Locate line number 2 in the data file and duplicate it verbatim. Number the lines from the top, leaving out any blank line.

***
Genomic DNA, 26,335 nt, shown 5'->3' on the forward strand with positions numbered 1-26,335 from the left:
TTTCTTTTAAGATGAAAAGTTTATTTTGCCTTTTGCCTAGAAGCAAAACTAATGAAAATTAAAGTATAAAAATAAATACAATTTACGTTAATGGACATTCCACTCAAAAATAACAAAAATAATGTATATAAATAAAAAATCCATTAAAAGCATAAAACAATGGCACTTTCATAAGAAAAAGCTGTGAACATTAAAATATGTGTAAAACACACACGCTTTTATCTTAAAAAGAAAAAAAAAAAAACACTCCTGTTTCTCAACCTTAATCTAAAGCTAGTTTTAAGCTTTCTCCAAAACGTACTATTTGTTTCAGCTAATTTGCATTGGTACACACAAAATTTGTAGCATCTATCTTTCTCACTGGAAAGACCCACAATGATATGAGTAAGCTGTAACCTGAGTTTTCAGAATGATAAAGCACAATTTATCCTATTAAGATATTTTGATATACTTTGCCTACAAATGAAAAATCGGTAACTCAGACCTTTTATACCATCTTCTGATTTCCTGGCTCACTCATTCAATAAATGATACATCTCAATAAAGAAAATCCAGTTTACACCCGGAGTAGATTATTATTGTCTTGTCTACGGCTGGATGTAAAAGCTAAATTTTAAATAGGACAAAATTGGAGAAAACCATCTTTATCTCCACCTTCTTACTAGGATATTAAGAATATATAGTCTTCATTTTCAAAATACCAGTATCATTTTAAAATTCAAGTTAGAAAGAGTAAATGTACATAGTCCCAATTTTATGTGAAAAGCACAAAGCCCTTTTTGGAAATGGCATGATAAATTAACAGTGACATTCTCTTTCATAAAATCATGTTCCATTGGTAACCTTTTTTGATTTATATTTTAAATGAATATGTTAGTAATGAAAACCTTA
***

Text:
TTTCTTTTAAGATGAAAAGTTTATTTTGCCTTTTGCCTAGAAGCAAAACTAATGAAAATTAAAGTATAAAAATAAATACAATTTACGTTAATGGACATTCCACTCAAAAATAACAAAAATAATGTATATAAATAAAAAATCCATTAAAAGCATAAAACAATGGCACTTTCATAAGAAAAAGCTGTGAACATTAAAATATGTGTAAAACACACACGCTTTTATCTTAAAAAGAAAAAAAAAAAAACACTCCTGTTTCTCAACCTTAATCTAAAGCTAGTTTTAAGCTTTCTCCAAAACGTACTATTTGTTTCAGCTAATTTGCATTGGTACACACAAAATTTGTAGCATCTATCTTTCTCACTGGAAAGACCCACAATGATATGAGTAAGCTGTAACCTGAGTTTTCAGAATGATAAAGCACAATTTATCCTATTAAGATATTTTGATATACTTTGCCTACAAATGAAAAATCGGTAACTCAGACCTTTTATACCATCTTCTGATTTCCTGGCTCACTCATTCAATAAATGATACATCTCAATAAAGAAAATCCAGTTTACACCCGGAGTAGATTATTATTGTCTTGTCTACGGCTGGATGTAAAAGCTAAATTTTAAATAGGACAAAATTGGAGAAAACCATCTTTATCTCCACCTTCTTACTAGGATATTAAGAATATATAGTCTTCATTTTCAAAATACCAGTATCATTTTAAAATTCAAGTTAGAAAGAGTAAATGTACATAGTCCCAATTTTATGTGAAAAGCACAAAGCCCTTTTTGGAAATGGCATGATAAATTAACAGTGACATTCTCTTTCATAAAATCATGTTCCATTGGTAACCTTTTTTGATTTATATTTTAAATGAATATGTTAGTAATGAAAACCTTA